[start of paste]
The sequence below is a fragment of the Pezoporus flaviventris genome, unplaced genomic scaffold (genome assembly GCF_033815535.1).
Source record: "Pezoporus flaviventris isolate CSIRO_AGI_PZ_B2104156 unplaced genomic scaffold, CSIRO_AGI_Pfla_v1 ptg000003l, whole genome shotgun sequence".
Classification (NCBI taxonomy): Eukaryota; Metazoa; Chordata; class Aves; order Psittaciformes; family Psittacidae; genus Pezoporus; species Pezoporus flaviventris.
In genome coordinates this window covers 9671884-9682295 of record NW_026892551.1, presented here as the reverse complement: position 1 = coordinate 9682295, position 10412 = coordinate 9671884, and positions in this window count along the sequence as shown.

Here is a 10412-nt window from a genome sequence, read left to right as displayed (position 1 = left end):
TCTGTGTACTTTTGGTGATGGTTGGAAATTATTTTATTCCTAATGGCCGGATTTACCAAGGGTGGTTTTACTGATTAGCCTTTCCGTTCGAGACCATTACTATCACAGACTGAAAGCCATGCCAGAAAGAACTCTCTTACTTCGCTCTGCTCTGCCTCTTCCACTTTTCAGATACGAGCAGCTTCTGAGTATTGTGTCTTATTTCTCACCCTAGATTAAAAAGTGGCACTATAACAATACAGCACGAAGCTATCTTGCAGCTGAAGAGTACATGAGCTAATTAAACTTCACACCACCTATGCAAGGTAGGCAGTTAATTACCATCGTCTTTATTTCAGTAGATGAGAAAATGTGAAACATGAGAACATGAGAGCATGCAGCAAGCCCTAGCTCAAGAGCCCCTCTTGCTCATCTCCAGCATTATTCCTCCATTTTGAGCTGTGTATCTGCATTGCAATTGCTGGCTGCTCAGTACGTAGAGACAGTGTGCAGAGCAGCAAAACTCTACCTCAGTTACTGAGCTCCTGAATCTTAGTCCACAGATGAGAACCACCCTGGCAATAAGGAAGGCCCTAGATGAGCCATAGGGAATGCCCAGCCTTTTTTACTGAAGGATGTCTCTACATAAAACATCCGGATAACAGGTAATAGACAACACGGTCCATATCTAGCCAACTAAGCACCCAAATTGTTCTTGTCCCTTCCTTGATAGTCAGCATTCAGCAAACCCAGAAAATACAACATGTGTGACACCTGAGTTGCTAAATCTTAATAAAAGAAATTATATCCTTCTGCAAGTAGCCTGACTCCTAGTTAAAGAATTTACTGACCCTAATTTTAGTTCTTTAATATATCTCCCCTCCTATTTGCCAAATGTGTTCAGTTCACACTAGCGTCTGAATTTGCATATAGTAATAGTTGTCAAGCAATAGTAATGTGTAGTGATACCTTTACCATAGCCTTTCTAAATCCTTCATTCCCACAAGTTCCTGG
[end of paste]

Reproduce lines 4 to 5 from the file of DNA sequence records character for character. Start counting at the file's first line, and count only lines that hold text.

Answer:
In genome coordinates this window covers 9671884-9682295 of record NW_026892551.1, presented here as the reverse complement: position 1 = coordinate 9682295, position 10412 = coordinate 9671884, and positions in this window count along the sequence as shown.

Here is a 10412-nt window from a genome sequence, read left to right as displayed (position 1 = left end):